A place where the university leaves its ivory tower. A marketplace of ideas where the university, the city, the region, and everything else get together to solve big social issues. That’s the UG’s ambition for the House of Connections (HoC), the university’s new property at the Grote Markt.
The UG has only just moved into the multifunctional property in the former V&D building, but the ambition’s potential is already palpable, feel rector Cisca Wijmenga and board president Jouke de Vries.
‘The opening ceremony of the Rudolph Agricola School took place on Wednesday’, said Wijmenga. ‘During the reception, someone came up to the director and said: “You know, I was really paying attention this afternoon and I know exactly what we should focus on together”. That person wasn’t even officially involved with the School yet and they were already coming up with great ideas.’
That’s exactly what the managers were hoping would happen: people who’d never meet under normal circumstances getting together at lectures, debates, and presentations at HoC and inspiring each other.’ ‘I stood there and thought, wow, this is amazing’, says Wijmenga.
HoC will house, among others, four interdisciplinary schools that focus on healthy ageing, the energy transition, sustainable development, and digitisation and artificial intelligence.
It will also be the place where the knowledge and innovation network University of the North will be able to showcase itself, where the young scientists from the Young Academy as well as the Teaching Academy Groningen and European partnership Enlight can get together.
According to board president Jouke de Vries, the new building will help connect different kinds of people. ‘If we want to stimulate interdisciplinary collaboration, we have to bring people together. We can’t force them to work together, but we can make it really attractive by offering them an inspiring location.’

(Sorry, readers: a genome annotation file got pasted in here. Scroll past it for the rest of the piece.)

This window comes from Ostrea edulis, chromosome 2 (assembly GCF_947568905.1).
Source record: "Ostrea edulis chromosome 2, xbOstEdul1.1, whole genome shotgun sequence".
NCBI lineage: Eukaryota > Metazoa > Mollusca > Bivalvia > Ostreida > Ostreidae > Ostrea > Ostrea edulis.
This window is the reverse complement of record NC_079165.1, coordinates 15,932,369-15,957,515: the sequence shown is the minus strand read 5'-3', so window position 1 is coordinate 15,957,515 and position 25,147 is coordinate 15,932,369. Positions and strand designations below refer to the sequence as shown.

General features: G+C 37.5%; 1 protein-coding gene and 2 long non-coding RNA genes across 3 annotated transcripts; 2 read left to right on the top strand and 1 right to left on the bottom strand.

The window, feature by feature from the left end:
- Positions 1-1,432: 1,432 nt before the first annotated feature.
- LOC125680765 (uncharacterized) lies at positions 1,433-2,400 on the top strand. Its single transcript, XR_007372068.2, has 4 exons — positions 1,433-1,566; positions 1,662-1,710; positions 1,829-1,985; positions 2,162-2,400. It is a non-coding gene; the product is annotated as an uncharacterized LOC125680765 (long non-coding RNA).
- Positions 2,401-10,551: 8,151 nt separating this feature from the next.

According to him, that’s the added value of the HoC. ‘It’s such a beautiful location, such a beautiful environment. I have a really good feeling about it.’
The new building will allow the university to introduce itself to the outside world, but the outside world will also be able to come to the university. ‘It’s my hope that it will lead to the same kind of programmes as in Pakhuis de Zwijger [in Amsterdam]’, says Wijmenga.
‘There’s an entire organisation behind that, of course, but here, we have the room to organise public academies. Studium Generale can have its lectures here, debates can be held here, and we have room for science shops. This should be the place where many of those things take place.’
The HoC will also be the place where businesses can connect with the university. ‘Northern SMEs have been complaining how difficult it is to connect with the UG’, says De Vries. ‘They know we’re here, but they don’t know who to talk to. The House of Connections will be a place where they can find that way into the university.’
‘We have some amazing business owners, so wouldn’t it be great if they could come here and lecture our students? Developing science, doing fundamental research, that will always be a priority. But this also presents an opportunity to develop applications, as well as valorisation, how we put things on the market. Here, we can actively invite people to do that.’
By incorporating the outside world, the university can tackle current issues. ‘We could take society’s questions and turn them into challenge-based education, present them to students as a minor’, says Wijmenga. ‘We could have students answer those questions. That then creates added value to our educational activities.’
According to the managers, encounters and collaborations are an important step forward. ‘Innovation is on the interface of disciplines’, says Wijmenga.
‘Since the future is becoming increasingly complex, we have to constantly be interfacing with each other. We’re an amazing university that encompasses all disciplines, so there are plenty of opportunities for us. But we have to dare to utilise them.’